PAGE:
JASON SCHNEIDERMAN is the author of four poetry collections, most recently Hold Me Tight (Red Hen); he edited the anthology Queer: A Reader for Writers (Oxford UP). He is an associate professor at CUNY’s BMCC and teaches in the MFA Program for Writers at Warren Wilson College.

CHARIF SHANAHAN is the author of Into Each Room We Enter without Knowing (Crab Orchard Series in Poetry), which was a finalist for the Lambda Literary Award for Gay Poetry and the Publishing Triangle’s Thom Gunn Award. He is the recipient of a National Endowment for the Arts Literature Fellowship, a Wallace Stegner Fellowship and Jones Lectureship at Stanford University, and a Fulbright grant to Morocco, among other awards and recognitions. He is an assistant professor of English and Creative Writing at Northwestern University, where he teaches poetry in the undergraduate and Litowitz MFA and MA programs.

LINDSAY SPROUL’s debut novel We Were Promised Spotlights was published with Putnam/Penguin in 2020, and her short fiction and essays have appeared in Glimmer Train, Witness, Epoch, Hayden’s Ferry Review and elsewhere. She has received fellowships from VCCA, Columbia University, and MacDowell. She serves as the first queer editor-in-chief of the New Orleans Review and teaches at Loyola University New Orleans.

NING SULLIVAN was born and grew up in mainland China. She came to the United States of America at age thirty-six. A former academic and researcher with advanced degrees in philosophy and sociology, she has studied and worked in China, Sweden, Denmark, Mexico, and the US. She has taught philosophy, sociology, and statistics, worked as a data consultant, and published research papers on Asian American mental health. This is her first publication in creative writing. She lives in Maine with her husband of twenty-two years.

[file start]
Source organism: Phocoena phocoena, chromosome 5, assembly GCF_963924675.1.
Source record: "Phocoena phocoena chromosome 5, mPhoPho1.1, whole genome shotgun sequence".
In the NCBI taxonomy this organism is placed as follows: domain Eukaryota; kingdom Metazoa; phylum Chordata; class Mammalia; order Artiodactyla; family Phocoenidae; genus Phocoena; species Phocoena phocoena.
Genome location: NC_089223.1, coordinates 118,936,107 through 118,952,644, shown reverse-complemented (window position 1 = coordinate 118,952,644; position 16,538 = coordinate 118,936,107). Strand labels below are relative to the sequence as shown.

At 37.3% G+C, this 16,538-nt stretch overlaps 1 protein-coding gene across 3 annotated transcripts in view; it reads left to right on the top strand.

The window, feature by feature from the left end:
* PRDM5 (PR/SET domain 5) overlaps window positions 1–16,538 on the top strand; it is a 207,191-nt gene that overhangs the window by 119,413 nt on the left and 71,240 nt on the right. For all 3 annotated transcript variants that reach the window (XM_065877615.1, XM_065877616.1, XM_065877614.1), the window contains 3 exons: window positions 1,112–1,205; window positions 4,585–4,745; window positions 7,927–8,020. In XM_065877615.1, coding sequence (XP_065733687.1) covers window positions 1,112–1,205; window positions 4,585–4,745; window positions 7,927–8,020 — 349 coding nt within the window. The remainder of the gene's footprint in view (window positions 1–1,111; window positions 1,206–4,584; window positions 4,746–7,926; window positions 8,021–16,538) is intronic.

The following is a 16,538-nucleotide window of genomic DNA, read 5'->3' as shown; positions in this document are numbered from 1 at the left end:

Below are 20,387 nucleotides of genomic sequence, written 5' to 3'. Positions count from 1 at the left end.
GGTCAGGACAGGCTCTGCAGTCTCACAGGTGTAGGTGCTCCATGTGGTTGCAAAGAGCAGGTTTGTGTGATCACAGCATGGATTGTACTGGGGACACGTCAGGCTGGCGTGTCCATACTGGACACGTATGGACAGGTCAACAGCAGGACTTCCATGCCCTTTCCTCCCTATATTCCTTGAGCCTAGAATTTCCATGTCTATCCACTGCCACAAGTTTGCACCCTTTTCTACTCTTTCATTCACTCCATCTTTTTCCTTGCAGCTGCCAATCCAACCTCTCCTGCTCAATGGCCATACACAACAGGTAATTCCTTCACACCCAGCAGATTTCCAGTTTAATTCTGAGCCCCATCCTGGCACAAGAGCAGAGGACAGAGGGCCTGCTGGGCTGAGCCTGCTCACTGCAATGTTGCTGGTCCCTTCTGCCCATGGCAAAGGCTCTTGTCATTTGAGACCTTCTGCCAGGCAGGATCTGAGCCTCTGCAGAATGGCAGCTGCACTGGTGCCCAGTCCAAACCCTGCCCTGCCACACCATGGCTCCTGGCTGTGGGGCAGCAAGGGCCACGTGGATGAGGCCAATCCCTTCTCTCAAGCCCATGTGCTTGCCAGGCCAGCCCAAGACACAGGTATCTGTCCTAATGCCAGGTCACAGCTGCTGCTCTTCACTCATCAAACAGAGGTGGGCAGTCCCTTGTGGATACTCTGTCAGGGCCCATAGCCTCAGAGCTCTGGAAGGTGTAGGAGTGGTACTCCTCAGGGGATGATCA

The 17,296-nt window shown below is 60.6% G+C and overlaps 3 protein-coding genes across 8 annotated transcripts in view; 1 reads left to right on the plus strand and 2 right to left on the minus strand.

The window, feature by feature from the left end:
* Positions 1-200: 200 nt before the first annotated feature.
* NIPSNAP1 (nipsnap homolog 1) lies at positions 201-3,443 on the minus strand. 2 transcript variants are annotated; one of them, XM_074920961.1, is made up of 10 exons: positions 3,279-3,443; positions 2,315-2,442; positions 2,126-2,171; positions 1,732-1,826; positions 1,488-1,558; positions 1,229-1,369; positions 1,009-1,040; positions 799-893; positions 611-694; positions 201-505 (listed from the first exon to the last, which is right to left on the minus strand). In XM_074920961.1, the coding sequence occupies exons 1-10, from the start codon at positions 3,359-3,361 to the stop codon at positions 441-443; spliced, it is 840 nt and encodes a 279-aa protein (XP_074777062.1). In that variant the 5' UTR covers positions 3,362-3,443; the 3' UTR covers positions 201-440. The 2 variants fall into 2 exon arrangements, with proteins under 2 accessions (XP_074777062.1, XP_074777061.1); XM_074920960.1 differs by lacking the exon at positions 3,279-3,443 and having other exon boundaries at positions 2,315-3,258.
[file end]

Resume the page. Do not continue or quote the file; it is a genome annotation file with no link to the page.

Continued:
STACIA TOLMAN has worked the fields of education for many years, first as a high school English teacher and now as a substitute, where the kids are lively company. A hilltown Yankee, she lives and gardens and swims with her family in New Hampshire.

LEAH UMANSKY is the author of two full length collections, The Barbarous Century and Domestic Uncertainties among others. She earned her MFA in poetry at Sarah Lawrence College and has curated and hosted The COUPLET Reading Series in NYC since 2011. Her creative work has been published widely in such places as Fence, the New York Times, POETRY, The Academy of American Poets’ Poem-A-Day, and Rhino.

LEE UPTON is the author of books of poetry, fiction, and literary criticism. Her seventh book of poetry, THE DAY EVERY DAY IS, won the 2021 Saturnalia Prize and is forthcoming from Saturnalia in 2023.

LIZA WATKINS is a poet and social worker from Louisiana. Her current work reflects ongoing research in the communities and wildlife refuges recently devastated by Hurricane Laura. She holds an MFA from the University of Houston, where she was a teaching fellow. Her work has appeared in Paris Review, and she is a reader for New England Review.

C.DALE YOUNG is the author of a novel, The Affliction, as well as five collections of poetry, the most recent being Prometeo. A recipient of fellowships from the NEA, the John Simon Guggenheim Memorial Foundation, and the Rockefeller Foundation, he practices medicine full-time and lives in San Francisco.